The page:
February 1, 2014
The resonating charm and optimism in the voice of David Earle is not forthcoming or telling. One would never guess that the idea for his latest book, Life is But a Dream simply popped into his mind as he contemplated the meaning of the world and life. Suffering from a bout of depression, he sat in a small coffee shop in Florida and the concept for the book simply appeared. A promising and award-winning author, today Earle cleverly constructs novels, dramas and screenplays from his office in Nevada. Four of his plays were produced in Los Angeles, California, one of which had an Australian premiere in February 2013. The novel Life is But a Dream is currently selling in 248 countries, and its screenplay adaptation has brought Earle much acclaim and numerous awards.
When did you start writing and why?
EARLE: Oh gosh (laughs). Before I wrote words, I used to draw pictures with stories. Then, once I was able to learn how to write, I was writing stories, you know, just little stories. I started very young, and actually, when I saw my first play produced, I was around 19 years old or 20. It was A Round to Nowhere, produced at a theatre down in south California. So, I’ve been writing ever since; I just love it.
Where do you get most of your ideas?
EARLE: They just pop into my mind, and that’s the funny thing, because if I sit and try to think about a story to write, I’ll come up blank. It’s always unexpectedly when something will just pop into my mind when I’m not even trying, and I’ll think, ‘that’s a good idea.’ With Life is But a Dream, I was sitting in a Starbucks at the Lincoln Road when I used to live in South Beach, Florida. I was feeling really down, because I was thinking maybe this is all just a dream maybe I’ll wake up sometime in the future and realize that his is just a past life. Then that little light goes off in the head. That’d make a good idea for a story.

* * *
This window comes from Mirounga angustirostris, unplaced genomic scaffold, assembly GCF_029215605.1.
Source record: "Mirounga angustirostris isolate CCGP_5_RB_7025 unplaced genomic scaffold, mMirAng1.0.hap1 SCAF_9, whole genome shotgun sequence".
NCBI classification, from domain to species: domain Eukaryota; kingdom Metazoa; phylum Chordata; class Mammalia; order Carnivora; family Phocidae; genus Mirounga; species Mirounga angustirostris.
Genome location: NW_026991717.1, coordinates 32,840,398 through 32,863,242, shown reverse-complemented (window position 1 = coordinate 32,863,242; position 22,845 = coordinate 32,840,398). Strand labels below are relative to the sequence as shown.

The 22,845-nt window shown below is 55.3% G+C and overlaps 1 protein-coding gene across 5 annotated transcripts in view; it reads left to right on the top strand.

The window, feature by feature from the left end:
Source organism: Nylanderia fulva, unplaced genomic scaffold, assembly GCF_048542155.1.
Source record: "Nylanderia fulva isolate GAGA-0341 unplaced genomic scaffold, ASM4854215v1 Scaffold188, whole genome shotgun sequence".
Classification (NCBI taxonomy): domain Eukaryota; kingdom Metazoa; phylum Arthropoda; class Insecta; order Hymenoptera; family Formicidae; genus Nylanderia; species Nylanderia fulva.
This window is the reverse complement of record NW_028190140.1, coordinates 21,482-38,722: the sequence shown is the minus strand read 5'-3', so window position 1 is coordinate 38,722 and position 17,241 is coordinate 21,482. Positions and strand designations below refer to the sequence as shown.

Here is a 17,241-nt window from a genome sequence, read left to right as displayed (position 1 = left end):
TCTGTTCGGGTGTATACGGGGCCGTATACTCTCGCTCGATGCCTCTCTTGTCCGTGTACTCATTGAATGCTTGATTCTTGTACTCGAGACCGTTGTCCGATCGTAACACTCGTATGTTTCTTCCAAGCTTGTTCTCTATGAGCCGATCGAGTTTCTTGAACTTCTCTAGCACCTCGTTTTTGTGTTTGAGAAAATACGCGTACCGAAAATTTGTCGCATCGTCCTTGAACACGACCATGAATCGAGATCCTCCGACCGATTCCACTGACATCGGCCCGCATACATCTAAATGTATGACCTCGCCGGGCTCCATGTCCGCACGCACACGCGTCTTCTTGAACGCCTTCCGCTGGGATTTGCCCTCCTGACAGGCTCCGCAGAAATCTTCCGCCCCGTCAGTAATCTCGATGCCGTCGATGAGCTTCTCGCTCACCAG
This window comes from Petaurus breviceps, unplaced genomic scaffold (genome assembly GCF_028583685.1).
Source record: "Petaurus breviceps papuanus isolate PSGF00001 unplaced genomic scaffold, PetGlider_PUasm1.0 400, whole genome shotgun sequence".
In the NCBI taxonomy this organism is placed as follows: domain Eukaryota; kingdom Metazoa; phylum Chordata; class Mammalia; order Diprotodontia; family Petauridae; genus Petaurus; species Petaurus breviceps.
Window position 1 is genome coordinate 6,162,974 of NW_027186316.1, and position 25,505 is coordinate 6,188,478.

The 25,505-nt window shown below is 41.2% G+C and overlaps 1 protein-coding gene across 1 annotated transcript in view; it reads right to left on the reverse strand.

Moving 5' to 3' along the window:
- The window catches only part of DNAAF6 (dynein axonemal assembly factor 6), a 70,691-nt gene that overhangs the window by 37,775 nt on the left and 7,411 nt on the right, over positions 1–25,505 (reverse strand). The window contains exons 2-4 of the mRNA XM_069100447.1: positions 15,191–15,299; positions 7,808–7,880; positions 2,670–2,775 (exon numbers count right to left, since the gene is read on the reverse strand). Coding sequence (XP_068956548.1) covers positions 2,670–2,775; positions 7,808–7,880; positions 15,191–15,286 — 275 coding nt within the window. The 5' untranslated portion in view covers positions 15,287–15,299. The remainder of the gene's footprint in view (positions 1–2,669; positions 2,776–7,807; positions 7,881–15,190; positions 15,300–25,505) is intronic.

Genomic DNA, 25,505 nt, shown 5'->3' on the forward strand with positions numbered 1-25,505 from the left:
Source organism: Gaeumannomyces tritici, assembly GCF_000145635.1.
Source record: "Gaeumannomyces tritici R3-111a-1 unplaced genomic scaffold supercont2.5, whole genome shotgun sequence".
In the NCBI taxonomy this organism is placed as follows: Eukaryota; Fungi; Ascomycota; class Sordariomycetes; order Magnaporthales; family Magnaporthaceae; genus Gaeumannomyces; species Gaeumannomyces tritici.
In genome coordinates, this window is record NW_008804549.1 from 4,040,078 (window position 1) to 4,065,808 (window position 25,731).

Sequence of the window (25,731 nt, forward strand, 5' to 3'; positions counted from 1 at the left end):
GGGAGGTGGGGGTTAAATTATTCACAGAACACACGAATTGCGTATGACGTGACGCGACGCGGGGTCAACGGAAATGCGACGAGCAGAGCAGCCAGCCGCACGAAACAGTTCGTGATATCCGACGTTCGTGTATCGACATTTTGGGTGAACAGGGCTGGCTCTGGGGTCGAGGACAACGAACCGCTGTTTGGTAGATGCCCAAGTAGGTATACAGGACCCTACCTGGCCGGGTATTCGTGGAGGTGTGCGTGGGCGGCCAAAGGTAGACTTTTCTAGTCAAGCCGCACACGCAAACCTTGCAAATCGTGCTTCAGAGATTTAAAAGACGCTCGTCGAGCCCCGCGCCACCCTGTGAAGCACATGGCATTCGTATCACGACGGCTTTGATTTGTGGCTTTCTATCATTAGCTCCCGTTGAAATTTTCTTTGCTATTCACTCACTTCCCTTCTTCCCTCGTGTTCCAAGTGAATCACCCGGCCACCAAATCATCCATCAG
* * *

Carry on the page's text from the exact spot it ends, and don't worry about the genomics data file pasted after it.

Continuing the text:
Is there a particular author or book that influenced you and your writing style?
EARLE: Oh, I have several favorites. Right now I’m reading The Panther by Nelson DeMille. I really enjoy his writing. I’ve read a lot of his books. But I go back and forth from fiction and non-fiction, and I like a lot biographies or autobiographies.
Are your books based on real life experiences or is everything purely imagination?
EARLE: Oh, pure imagination! My life isn’t that exciting to write about. I leave it up to my imagination and my characters. I don’t plan to write an autobiography; it would be very short.
Does your traveling influence your writing?
EARLE: For Life is But a Dream, I had to travel to Boston to do research, as well as New York, because the most of the story takes place in those two locations.
I love to research and I always want to be very accurate with what I’m writing. Even if it’s a fictional story that takes place in the future as Life is But a Dream does, or it’s something that is based on historical account like The Calla Lilies. I like to be accurate. I don’t want anybody to read something and say, “No, that’s not right.” It took me two years to write Life is But a Dream, but much of that was research.
You said that Life is But a Dream is a reverse twist on reincarnation. What is the connection between the book and any religions that believe in reincarnation?
EARLE: Of course, the major religions of the world that believe in reincarnation are Buddhism and Hinduism. Now, do I believe in reincarnation? Not really. I was raised Protestant. As I said, it was just an idea, a good idea that popped into my head, and then I did research on that. Life is But a Dreamis about a person living in our present. Roger Owen, a happy family man, [is]awakened in the morning after his 40th birthday in 2125. He doesn’t know anything about the person in the body he [has]. He recalls everything up to the night of his 40th birthday, which is just a memory of his past life.
The main character, Roger Owen, is African American. What is your relation with the black community?